The Weekend Australian - Review - - Music Reviews - Tony Hil­lier

Wu Man Smithsonian/Fuse

The Rough Guide to the Mu­sic of China

Var­i­ous artists

Net­work/Fuse GIVEN China’s im­mense and in­creas­ing im­pact on our eco­nomic wel­fare, it’s a trav­esty that mu­sic from the Peo­ple’s Repub­lic re­ceives such scant ex­po­sure in Aus­tralia. Borderlands and

The Rough Guide to the Mu­sic of China are, there­fore, sig­nif­i­cant and wel­come new re­leases, which be­tween them pro­vide a fas­ci­nat­ing over­view. US-based Chi­nese vir­tu­oso Wu Man has in­tro­duced her in­stru­ment, the pipa, to the world at large dur­ing the past cou­ple of decades via high-pro­file pub­lic col­lab­o­ra­tions with the likes of the Kronos Quar­tet. On Borderlands, she plays her short-necked lute in a unique part­ner­ship with Mus­lim Uighur lutists from western China. These mas­ter in­stru­men­tal­ists from the his­toric Silk Route, whose mu­sic draws on in­flu­ences from Per­sia, In­dia and East Asia, per­form on ex­otic stringed in­stru­ments less fa­mil­iar to Western au­di­ences. On the me­dieval tune Sha­di­ana, Wu’s pipa works par­tic­u­larly well in a duet with the du­tar, a two-stringed long­necked fret­ted lute that is a sta­ple in Uighur homes. In the fast-picked solo piece Kazakh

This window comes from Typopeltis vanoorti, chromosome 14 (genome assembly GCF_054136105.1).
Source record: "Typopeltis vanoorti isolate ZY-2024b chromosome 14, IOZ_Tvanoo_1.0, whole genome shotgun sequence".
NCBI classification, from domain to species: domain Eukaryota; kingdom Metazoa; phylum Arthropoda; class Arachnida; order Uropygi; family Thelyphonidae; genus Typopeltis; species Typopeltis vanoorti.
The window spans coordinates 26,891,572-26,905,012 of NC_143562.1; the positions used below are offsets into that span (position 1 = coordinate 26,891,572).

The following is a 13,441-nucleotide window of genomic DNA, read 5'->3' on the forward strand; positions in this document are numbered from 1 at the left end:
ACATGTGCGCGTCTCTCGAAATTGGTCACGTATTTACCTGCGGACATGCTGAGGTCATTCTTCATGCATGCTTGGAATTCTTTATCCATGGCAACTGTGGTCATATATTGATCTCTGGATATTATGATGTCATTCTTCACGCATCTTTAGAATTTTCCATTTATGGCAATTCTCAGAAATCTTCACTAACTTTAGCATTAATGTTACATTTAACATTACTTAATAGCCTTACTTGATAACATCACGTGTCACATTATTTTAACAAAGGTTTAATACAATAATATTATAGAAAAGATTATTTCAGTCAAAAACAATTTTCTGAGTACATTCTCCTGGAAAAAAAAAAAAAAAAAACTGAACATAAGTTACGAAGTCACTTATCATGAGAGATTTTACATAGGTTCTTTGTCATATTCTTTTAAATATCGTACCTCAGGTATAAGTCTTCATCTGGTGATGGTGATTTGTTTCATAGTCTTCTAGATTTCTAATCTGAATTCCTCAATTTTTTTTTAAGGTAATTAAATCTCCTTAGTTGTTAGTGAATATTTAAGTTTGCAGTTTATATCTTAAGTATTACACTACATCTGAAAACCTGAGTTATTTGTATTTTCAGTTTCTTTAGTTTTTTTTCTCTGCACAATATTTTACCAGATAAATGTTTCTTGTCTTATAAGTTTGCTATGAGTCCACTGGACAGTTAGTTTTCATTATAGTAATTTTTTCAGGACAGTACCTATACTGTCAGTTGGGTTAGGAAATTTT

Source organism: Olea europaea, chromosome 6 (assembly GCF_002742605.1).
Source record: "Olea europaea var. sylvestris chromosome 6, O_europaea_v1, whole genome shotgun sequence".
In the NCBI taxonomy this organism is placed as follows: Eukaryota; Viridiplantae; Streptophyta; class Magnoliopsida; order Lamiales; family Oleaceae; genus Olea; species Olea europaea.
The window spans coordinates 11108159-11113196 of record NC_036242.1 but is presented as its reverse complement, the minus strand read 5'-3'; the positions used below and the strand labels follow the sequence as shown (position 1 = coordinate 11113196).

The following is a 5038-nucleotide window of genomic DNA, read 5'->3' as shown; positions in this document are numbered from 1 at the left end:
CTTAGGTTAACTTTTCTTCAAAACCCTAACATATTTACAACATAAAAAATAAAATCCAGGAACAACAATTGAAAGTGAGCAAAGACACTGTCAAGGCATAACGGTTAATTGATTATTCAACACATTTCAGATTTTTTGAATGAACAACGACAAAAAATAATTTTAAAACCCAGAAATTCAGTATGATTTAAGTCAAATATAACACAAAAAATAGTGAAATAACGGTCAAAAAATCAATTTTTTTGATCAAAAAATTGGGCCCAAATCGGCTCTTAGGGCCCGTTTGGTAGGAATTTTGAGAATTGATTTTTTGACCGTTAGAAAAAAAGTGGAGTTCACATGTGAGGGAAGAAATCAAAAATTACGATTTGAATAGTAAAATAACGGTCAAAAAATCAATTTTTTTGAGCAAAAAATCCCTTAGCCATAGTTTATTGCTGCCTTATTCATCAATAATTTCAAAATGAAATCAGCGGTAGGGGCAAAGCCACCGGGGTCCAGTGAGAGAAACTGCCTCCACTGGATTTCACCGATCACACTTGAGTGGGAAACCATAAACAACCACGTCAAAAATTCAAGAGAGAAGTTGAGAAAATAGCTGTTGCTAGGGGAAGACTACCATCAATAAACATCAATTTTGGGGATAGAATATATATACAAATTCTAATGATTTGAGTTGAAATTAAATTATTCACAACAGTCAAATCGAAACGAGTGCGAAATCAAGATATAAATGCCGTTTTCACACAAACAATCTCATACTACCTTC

Song, her pipa is tuned to im­i­tate a Tur­kic lute, pro­duc­ing what sounds su­per­fi­cially like an ori­en­tal twist on bluegrass. The in­stru­ment is back in more fa­mil­iar reg­is­ter in Hezhou Er­ling and ap­pear­ing to speak a lilt­ing Chi­nese tongue in a lyri­cal duo with vo­cal­ist Ma Ersa. The al­bum’s most ex­pan­sive of­fer­ing has pipa, satar and du­tar back­ing singer Sanubar Tur­son in the pen­ta­tonic-based Han­ley­lun. Beau­ti­fully pack­aged, Borderlands is ac­com­pa­nied by a 48-page book­let that is ad­mirably in­for­ma­tive, as well as an ex­cel­lent DVD. Es­o­teric it may be, but this is a visionary col­lec­tion. The Rough Guide com­pi­la­tion also cov­ers con­sid­er­able ground in 18 tracks. The col­lec­tion opens with a 1940s record­ing from pre-com­mu­nist Shang­hai that is an amal­gam of Chi­nese folk and Amer­i­can jazz (shidaiqu). In a later track, the Shang­hai Restora­tion Project draws on the in­spi­ra­tion of the same pe­riod but taste­fully adds elec­tronic ef­fects. Acts rep­re­sent­ing the post-80s and 90s rock boom in­clude Cold Fairy­land, an in­no­va­tive out­fit from Shang­hai that fea­tures pipa in a triphop set­ting, and Bei­jing’s all-girl punk band Hang on the Box. One of China’s big­gest rock stars, Xie Tian Xiao (aka XTX), brings to­gether tra­di­tional zither and reg­gae. The Chi­nese Dub Or­ches­tra mixes deep bass and beats with zither and dul­cimer. Clas­si­cal singer Li Guyi uses an am­bi­ent pop base to equal ef­fect. The eth­nic mi­nor­ity groups of the most south­west­ern Chi­nese prov­ince, Yun­nan, and the starkly con­trast­ing style of the Uighurs of north­west­ern China are very well pro­jected by the bands Shan­ren and Pan­jir re­spec­tively. In­ner Mon­go­lia folk re­vival­ists Hang­gai have a bonus CD to them­selves. Tra­di­tional fare peaks with shim­mer­ing in­stru­men­tals by Min Huifen and Guo Gan, vir­tu­osos on erhu, the twostringed fid­dle.

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